Parts of central and northeastern Oregon now have until Friday to abide by an air quality alert.
For Baker, Deschutes, Union, and Wallowa counties as well as a portion of Klamath, Lake, and Lane counties, the state Department of Environmental Quality and Lane Regional Air Protection Agency have extended the alert.
According to Laura Gleim of the DEQ, smoke from the Cedar Creek and Double Creek fires in Oakridge and Imnaha has led to moderately to very bad air quality in these locations.
We have several monitors spread out over the state, according to Gleim. “In central Oregon, the majority of the monitors are recording at the orange or red threshold, which is harmful to vulnerable populations or harmful to everyone. In the northeastern region of the state, we are primarily in the yellow or moderate category, with some locations closer to the flames in the unhealthy level.
The DEQ’s Air Quality Index, the Oregon Smoke Information Blog, or downloading the free OregonAIR app on your smartphone, according to Gleim, are the three best ways to find out the air quality in your region.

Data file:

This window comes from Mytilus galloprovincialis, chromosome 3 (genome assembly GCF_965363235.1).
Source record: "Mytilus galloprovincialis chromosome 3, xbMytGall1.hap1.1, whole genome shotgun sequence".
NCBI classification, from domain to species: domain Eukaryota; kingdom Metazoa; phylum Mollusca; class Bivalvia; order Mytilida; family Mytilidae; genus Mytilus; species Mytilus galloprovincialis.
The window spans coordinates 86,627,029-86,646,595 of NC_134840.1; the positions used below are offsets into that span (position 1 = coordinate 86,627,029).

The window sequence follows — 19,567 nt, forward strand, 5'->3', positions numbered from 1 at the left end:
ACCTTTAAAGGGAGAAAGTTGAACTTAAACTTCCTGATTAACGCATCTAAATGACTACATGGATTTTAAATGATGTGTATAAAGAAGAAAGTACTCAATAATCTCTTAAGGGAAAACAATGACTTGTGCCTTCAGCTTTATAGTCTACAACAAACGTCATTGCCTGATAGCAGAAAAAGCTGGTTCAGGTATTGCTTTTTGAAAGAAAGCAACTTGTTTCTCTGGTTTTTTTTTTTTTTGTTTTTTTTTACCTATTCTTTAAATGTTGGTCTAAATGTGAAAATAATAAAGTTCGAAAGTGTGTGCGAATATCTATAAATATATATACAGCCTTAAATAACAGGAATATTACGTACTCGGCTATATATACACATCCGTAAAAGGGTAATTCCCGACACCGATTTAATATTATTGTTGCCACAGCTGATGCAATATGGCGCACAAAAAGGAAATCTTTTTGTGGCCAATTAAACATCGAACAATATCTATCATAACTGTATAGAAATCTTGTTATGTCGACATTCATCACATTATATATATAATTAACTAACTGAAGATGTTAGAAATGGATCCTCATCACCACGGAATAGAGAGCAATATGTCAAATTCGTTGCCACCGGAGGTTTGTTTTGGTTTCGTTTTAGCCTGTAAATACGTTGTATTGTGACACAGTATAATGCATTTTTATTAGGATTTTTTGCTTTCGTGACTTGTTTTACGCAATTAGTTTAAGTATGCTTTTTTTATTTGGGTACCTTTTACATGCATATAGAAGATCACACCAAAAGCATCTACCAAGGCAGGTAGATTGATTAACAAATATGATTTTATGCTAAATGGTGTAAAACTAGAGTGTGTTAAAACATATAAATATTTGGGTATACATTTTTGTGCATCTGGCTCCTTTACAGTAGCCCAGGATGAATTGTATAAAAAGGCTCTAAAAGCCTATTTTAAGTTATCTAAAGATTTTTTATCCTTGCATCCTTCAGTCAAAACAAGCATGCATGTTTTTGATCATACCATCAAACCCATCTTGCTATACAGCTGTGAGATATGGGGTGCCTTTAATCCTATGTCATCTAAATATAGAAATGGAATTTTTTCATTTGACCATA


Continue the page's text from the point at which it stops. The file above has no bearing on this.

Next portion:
According to Gleim, the weather may provide some places a respite.
According to Gleim, “it does appear like the eastern region of the state may be receiving some more rain, which could assist lessen the flames and lower the smoke.” What will occur in the central Oregon region is uncertain.
People in the affected areas are urged to stay inside and, where feasible, use a HEPA air filter.
Cloth and surgical masks, according to Gleim, don’t provide sufficient defense against dangerous smoke particles. NIOSH-approved N95 or P100 respirators may provide protection, but they must be correctly chosen and worn.
All around the state, local safe air shelters have opened. Calling 211 will provide further information.
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